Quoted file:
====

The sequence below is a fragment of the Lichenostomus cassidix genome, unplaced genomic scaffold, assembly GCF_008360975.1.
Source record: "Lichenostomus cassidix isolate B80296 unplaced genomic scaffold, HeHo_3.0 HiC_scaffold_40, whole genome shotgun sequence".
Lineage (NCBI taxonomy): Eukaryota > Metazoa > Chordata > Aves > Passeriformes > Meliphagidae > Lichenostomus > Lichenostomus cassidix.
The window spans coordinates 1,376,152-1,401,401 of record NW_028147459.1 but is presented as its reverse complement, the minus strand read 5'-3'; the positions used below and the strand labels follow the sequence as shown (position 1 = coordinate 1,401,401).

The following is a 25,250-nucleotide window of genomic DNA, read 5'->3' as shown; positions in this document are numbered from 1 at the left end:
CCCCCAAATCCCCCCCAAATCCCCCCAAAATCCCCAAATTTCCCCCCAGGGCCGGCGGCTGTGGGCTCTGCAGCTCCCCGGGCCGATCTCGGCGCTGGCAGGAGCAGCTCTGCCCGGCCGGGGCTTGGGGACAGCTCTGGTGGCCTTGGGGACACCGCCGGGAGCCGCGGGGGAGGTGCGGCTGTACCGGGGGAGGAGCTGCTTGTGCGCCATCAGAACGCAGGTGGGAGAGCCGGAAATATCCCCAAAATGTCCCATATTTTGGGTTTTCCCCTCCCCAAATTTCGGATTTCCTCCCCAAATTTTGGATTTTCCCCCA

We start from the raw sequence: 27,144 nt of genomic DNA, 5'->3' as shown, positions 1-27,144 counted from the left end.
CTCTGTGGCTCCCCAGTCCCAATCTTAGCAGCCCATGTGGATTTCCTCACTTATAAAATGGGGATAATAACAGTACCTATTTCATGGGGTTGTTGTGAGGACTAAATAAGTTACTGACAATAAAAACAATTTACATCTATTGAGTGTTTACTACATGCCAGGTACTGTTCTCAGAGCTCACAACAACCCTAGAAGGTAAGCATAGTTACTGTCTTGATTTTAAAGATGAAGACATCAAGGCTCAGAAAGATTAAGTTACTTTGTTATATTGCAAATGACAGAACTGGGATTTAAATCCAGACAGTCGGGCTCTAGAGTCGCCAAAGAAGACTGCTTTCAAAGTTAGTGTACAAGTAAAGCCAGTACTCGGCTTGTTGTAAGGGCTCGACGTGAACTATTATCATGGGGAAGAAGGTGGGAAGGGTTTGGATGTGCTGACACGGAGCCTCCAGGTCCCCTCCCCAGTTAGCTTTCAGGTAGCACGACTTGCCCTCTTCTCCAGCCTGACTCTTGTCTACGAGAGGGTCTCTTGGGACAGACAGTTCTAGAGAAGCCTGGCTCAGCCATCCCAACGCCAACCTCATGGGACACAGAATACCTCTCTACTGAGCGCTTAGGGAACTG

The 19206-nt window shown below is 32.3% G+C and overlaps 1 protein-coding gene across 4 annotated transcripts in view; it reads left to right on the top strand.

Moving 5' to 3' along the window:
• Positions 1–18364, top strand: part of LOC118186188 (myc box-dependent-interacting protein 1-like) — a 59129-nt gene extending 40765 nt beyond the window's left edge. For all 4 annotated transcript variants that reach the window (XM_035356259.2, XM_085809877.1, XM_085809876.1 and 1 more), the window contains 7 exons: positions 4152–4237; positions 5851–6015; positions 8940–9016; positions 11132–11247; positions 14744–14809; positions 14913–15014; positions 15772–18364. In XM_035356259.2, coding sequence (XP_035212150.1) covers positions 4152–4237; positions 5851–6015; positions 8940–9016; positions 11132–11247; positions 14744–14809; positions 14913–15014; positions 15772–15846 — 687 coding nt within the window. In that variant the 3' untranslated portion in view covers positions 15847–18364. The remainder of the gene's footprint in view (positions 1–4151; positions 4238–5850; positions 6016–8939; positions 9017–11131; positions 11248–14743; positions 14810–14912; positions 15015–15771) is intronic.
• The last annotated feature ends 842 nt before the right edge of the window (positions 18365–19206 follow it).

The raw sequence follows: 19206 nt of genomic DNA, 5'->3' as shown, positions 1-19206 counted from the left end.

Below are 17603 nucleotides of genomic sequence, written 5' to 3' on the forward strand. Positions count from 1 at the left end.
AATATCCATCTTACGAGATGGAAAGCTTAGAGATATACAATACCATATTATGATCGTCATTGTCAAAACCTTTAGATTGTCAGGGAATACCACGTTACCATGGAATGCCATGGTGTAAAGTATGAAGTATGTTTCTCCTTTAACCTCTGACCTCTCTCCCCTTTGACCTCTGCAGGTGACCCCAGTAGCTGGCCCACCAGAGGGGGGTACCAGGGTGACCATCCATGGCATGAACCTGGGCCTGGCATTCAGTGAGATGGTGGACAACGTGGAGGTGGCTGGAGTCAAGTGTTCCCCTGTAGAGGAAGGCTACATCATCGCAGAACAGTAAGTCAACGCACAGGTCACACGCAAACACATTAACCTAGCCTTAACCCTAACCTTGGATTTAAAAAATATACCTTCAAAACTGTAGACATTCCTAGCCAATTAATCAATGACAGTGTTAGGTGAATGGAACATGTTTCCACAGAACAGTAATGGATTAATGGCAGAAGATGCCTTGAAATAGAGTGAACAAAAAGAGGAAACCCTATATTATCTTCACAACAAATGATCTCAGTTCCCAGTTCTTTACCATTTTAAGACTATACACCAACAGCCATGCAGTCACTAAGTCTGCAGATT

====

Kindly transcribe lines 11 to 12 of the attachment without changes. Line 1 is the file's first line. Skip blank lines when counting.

• Positions 1–18364, top strand: part of LOC118186188 (myc box-dependent-interacting protein 1-like) — a 59129-nt gene extending 40765 nt beyond the window's left edge. For all 4 annotated transcript variants that reach the window (XM_035356259.2, XM_085809877.1, XM_085809876.1 and 1 more), the window contains 7 exons: positions 4152–4237; positions 5851–6015; positions 8940–9016; positions 11132–11247; positions 14744–14809; positions 14913–15014; positions 15772–18364. In XM_035356259.2, coding sequence (XP_035212150.1) covers positions 4152–4237; positions 5851–6015; positions 8940–9016; positions 11132–11247; positions 14744–14809; positions 14913–15014; positions 15772–15846 — 687 coding nt within the window. In that variant the 3' untranslated portion in view covers positions 15847–18364. The remainder of the gene's footprint in view (positions 1–4151; positions 4238–5850; positions 6016–8939; positions 9017–11131; positions 11248–14743; positions 14810–14912; positions 15015–15771) is intronic.
• The last annotated feature ends 842 nt before the right edge of the window (positions 18365–19206 follow it).